Don't kid yourself-consumers do pay attention to privacy

February 28, 2000

BY MICHAEL KRAUSS

This is one of an ongoing series on interactive marketing leaders who are doing things other marketers can learn from. They are not yet household names, but the executives we profile are laboring in the trenches today and will be in the headlines tomorrow. They're the emerging leaders of an emerging marketing discipline.

Name, rank and serial number: Bart Lazar, 38, partner, Seyfarth, Shaw, Fairweather & Geraldson in Chicago. Defended the first enforcement action brought by the Federal Trade Commission involving Internet privacy issues.

Mantra: "Do it right the first time."

Why business people should care about privacy: Because customers care. "You're developing a relationship with them. If customers know you care about them, it helps. Surveys show that people care if they see a privacy statement, and they care if your privacy statement's been approved by a third party, such as TrustE."

Why privacy is a big deal now: "Consumers have been signing off on credit card agreements for years that allow solicitations, (but) online is a little bit different because the solicitations can happen quicker."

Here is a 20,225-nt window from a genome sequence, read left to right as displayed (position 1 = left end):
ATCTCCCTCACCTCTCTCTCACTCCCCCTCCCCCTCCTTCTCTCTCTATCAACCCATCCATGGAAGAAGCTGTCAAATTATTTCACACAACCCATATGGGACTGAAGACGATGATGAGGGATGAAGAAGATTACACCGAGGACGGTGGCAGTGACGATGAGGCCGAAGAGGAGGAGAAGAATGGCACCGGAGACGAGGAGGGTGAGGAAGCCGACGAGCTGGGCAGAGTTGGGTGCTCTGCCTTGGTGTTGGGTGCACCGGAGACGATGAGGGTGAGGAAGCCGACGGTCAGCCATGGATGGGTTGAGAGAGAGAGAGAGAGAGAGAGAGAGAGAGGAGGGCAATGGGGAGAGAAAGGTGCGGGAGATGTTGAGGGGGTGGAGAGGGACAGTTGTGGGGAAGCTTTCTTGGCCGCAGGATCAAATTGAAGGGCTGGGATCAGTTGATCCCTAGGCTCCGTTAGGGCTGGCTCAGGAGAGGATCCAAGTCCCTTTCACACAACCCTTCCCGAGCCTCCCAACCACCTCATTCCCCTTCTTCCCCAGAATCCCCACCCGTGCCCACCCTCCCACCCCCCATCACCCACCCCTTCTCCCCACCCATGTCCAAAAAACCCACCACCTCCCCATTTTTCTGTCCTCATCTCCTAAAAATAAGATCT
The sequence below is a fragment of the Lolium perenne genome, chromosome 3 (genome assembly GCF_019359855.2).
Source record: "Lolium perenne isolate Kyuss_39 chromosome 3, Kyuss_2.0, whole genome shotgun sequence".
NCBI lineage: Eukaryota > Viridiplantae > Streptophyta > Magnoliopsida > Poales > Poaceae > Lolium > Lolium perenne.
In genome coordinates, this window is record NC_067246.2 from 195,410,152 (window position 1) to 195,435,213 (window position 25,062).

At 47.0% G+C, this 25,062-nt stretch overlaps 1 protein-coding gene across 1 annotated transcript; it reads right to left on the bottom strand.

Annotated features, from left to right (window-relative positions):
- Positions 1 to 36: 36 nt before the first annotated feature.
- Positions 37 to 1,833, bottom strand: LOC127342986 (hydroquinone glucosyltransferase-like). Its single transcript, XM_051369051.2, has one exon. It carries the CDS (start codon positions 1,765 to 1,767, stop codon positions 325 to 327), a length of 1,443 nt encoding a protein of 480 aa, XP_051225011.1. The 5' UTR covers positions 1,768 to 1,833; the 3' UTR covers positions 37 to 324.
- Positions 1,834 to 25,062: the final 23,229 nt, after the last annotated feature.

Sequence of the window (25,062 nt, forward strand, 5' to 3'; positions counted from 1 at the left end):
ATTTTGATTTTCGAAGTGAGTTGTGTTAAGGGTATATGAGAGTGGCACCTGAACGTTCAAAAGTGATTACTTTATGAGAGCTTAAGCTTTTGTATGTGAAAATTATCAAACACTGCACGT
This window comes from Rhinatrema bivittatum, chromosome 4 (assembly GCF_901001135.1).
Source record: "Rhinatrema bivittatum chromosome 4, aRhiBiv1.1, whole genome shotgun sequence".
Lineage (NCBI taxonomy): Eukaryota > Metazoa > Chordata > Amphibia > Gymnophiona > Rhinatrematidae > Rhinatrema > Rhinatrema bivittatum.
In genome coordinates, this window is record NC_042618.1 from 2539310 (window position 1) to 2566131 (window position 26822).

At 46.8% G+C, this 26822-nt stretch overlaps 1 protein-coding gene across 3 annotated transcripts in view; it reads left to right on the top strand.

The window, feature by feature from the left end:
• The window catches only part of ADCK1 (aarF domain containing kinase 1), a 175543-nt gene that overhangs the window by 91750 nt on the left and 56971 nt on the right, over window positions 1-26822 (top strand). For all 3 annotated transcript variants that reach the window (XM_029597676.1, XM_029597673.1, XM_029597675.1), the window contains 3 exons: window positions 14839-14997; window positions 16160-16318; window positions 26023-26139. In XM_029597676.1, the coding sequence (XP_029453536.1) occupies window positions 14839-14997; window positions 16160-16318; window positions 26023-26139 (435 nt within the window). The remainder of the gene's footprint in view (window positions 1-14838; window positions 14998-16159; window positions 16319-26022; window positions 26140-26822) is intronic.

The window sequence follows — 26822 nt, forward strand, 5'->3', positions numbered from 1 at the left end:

The key lessons from the GeoCities case: "Play Boy Scout-be prepared. The GeoCities case began when "the FTC did an Internet surf day. They checked out the top 100 sites on the Internet… to see what kind of information each company collected from consumers and whether the sites had privacy statements." It ultimately boiled down to interpretations of (the) privacy statement." So, "Figure out what you're doing and then write a privacy statement that covers it. It's not expensive."

How the PC will act as protection: Lazar predicts that the computers of the future will include a privacy capability that will keep track of the types of information owners are willing to give out.

Closing advice: It can't be said often enough: "Make sure your privacy statement is clear, concise and accurate."

Michael Krauss is a partner with Diamond Technology Partners in Chicago.
He can be reached at news@ama.org.

 

 

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